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The following is a timeline of the history of the city of Columbus, Georgia, US.

Contents

19th centuryEdit

  • 1828
  • 1829 - Baptist Church established.[3]
  • 1830 - Population: 1,152.
  • 1834 - Columbus Factory (textiles) in business.[4]
  • 1836 - Columbus becomes "center of military operations" against the Creek during the Creek War of 1836, fought nearby.[1]
  • 1840 - Wynnton School built (approximate date).[1]
  • 1846 - Fire.
  • 1847 - Columbus Board of Trade founded.
  • 1850 - Columbus Times newspaper begins publication.[2]
  • 1853
  • 1860 - Population: 9,621.[6]
  • 1865 - April 16: Battle of Columbus; Union forces win.[1]
  • 1868 - Eagle & Phenix Mill in operation.[7][8]
  • 1869 - Muscogee Mills in business.[9]
  • 1870 - Bethel Baptist Church built (approximate date).[10]
  • 1871
  • 1879 - Confederate Monument erected.[11]
  • 1880 - Population: 10,123.
  • 1886
    • Columbus Evening Ledger newspaper begins publication.[2]
    • Future singer Ma Rainey born in Columbus.[11]
  • 1887
    • Columbus Messenger newspaper begins publication.
    • Synagogue dedicated.[12]
  • 1900 - Population: 17,614.

20th centuryEdit

21st centuryEdit

See alsoEdit

ReferencesEdit

  1. ^ a b c d e f g h i Federal Writers' Project 1940.
  2. ^ a b c d "US Newspaper Directory". Chronicling America. Washington DC: Library of Congress. Retrieved September 13, 2016.
  3. ^ a b c d e f Hellmann 2005.
  4. ^ White 1849.
  5. ^ Americana 1912.
  6. ^ a b c d Population of the 100 Largest Cities and Other Urban Places in the United States: 1790 to 1990, US Census Bureau, 1998
  7. ^ Willoughby 1999.
  8. ^ "Chattahoochee Heritage Project". Alabama: Auburn University. Retrieved September 14, 2016.
  9. ^ a b Byrne 1997.
  10. ^ a b c d e f "Finding Aids". Columbus State University Archives. Retrieved September 13, 2016.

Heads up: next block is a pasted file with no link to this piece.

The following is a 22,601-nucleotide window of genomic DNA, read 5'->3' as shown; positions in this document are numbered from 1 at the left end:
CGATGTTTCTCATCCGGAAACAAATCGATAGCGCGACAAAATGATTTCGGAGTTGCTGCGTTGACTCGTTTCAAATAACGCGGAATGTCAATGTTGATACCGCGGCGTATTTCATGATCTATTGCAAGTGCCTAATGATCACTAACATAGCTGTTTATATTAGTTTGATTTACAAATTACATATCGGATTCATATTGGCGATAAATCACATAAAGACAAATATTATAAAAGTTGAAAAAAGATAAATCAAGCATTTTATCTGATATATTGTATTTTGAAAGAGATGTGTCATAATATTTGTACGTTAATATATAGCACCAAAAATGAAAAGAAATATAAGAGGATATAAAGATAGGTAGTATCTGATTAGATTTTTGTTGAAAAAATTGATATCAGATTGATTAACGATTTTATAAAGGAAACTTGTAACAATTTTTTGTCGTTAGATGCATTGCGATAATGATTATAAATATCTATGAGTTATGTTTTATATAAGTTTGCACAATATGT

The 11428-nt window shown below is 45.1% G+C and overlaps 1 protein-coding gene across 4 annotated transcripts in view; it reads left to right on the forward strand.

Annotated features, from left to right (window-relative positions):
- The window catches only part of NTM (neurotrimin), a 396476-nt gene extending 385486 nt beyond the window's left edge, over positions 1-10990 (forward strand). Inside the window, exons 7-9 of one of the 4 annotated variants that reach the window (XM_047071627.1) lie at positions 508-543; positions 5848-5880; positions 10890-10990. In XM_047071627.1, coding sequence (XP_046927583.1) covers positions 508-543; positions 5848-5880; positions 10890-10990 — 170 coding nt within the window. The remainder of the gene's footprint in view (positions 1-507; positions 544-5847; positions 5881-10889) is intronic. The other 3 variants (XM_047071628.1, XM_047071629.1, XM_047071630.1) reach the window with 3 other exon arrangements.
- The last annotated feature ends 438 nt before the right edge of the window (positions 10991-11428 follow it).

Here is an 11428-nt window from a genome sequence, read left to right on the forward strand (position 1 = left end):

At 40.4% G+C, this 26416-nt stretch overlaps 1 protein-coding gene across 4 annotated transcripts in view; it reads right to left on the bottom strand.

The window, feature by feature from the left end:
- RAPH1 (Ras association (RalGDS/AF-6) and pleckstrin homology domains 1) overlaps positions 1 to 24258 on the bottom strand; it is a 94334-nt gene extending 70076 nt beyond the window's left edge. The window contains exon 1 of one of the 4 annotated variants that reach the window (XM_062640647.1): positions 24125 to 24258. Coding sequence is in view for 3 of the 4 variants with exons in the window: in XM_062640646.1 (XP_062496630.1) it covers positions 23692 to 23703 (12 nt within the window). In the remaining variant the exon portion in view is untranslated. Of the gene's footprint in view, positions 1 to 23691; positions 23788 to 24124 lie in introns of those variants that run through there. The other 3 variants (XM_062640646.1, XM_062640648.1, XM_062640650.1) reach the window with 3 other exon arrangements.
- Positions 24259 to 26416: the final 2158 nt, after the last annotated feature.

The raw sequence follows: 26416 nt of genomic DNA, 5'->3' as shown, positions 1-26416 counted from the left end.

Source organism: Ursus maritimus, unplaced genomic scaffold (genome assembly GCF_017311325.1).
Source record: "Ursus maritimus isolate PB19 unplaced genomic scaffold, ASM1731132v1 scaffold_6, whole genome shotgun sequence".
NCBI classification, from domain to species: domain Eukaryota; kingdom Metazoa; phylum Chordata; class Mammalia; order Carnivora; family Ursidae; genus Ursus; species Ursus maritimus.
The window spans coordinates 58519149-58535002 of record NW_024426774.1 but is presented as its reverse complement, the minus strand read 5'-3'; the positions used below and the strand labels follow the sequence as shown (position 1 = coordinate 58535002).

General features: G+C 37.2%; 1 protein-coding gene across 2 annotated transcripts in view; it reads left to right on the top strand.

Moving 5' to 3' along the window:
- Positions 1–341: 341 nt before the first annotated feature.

11. ^ a b "Research". Historic Columbus Foundation. Retrieved September 13, 2016.
  12. ^ "Columbus, Georgia". Encyclopedia of Southern Jewish Communities. Jackson, Mississippi: Goldring / Woldenberg Institute of Southern Jewish Life. Retrieved September 13, 2016.
  13. ^ a b c "Movie Theaters in Columbus, GA". CinemaTreasures.org. Los Angeles: Cinema Treasures LLC. Retrieved September 13, 2016.
  14. ^ "Membership: Georgia", Report...1917 and 1918, New York: National Association for the Advancement of Colored People, 1919
  15. ^ Jack Alicoate, ed. (1939), "Standard Broadcasting Stations of the United States: Georgia", Radio Annual, New York: Radio Daily, OCLC 2459636
  16. ^ Stephen G. N. Tuck (2001). Beyond Atlanta: The Struggle for Racial Equality in Georgia, 1940-1980. University of Georgia Press. ISBN 978-0-8203-2528-6.
  17. ^ "History". Junior League of Columbus, GA. Retrieved September 13, 2016.
  18. ^ Charles A. Alicoate, ed. (1960), "Television Stations: Georgia", Radio Annual and Television Year Book, New York: Radio Daily Corp., OCLC 10512206
  19. ^ Lupold 1979a.
  20. ^ a b Lupold 1979b.
  21. ^ "Georgia". Official Congressional Directory. Washington, D.C.: Government Printing Office. 1983 – via HathiTrust.
  22. ^ Civic Impulse, LLC. "Members of Congress". GovTrack. Washington DC. Retrieved September 13, 2016.
  23. ^ "Columbus, Georgia Home Page". Archived from the original on November 1, 1996 – via Internet Archive, Wayback Machine.
  24. ^ Kevin Hyde; Tamie Hyde (eds.). "United States of America: Georgia". Official City Sites. Utah. OCLC 40169021. Archived from the original on December 7, 1998.
  25. ^ "Columbus city, Georgia". State & County QuickFacts. U.S. Census Bureau. Retrieved September 13, 2016.

BibliographyEdit

External linksEdit